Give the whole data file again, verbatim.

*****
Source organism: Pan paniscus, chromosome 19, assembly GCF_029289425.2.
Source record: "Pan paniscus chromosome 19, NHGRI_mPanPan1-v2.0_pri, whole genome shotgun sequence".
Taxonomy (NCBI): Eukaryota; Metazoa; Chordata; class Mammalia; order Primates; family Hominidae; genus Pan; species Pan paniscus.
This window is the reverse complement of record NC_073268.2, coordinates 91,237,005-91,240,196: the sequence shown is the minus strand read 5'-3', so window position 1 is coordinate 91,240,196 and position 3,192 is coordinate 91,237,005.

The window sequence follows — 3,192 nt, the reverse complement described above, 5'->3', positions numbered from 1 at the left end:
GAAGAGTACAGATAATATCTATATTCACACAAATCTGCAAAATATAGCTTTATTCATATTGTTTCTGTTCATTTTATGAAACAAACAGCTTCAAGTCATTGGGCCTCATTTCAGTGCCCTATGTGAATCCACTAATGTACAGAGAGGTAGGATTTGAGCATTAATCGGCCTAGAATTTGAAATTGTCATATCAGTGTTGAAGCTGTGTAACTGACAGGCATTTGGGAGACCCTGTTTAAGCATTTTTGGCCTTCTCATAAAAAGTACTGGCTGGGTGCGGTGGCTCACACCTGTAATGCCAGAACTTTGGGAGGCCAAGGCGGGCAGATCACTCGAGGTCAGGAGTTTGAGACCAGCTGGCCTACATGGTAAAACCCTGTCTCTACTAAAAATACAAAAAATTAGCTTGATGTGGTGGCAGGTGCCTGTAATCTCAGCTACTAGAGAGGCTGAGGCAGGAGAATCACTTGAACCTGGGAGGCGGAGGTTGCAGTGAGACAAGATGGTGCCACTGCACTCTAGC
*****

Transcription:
Source organism: Pan paniscus, chromosome 19, assembly GCF_029289425.2.
Source record: "Pan paniscus chromosome 19, NHGRI_mPanPan1-v2.0_pri, whole genome shotgun sequence".
Taxonomy (NCBI): Eukaryota; Metazoa; Chordata; class Mammalia; order Primates; family Hominidae; genus Pan; species Pan paniscus.
This window is the reverse complement of record NC_073268.2, coordinates 91,237,005-91,240,196: the sequence shown is the minus strand read 5'-3', so window position 1 is coordinate 91,240,196 and position 3,192 is coordinate 91,237,005.

The window sequence follows — 3,192 nt, the reverse complement described above, 5'->3', positions numbered from 1 at the left end:
GAAGAGTACAGATAATATCTATATTCACACAAATCTGCAAAATATAGCTTTATTCATATTGTTTCTGTTCATTTTATGAAACAAACAGCTTCAAGTCATTGGGCCTCATTTCAGTGCCCTATGTGAATCCACTAATGTACAGAGAGGTAGGATTTGAGCATTAATCGGCCTAGAATTTGAAATTGTCATATCAGTGTTGAAGCTGTGTAACTGACAGGCATTTGGGAGACCCTGTTTAAGCATTTTTGGCCTTCTCATAAAAAGTACTGGCTGGGTGCGGTGGCTCACACCTGTAATGCCAGAACTTTGGGAGGCCAAGGCGGGCAGATCACTCGAGGTCAGGAGTTTGAGACCAGCTGGCCTACATGGTAAAACCCTGTCTCTACTAAAAATACAAAAAATTAGCTTGATGTGGTGGCAGGTGCCTGTAATCTCAGCTACTAGAGAGGCTGAGGCAGGAGAATCACTTGAACCTGGGAGGCGGAGGTTGCAGTGAGACAAGATGGTGCCACTGCACTCTAGC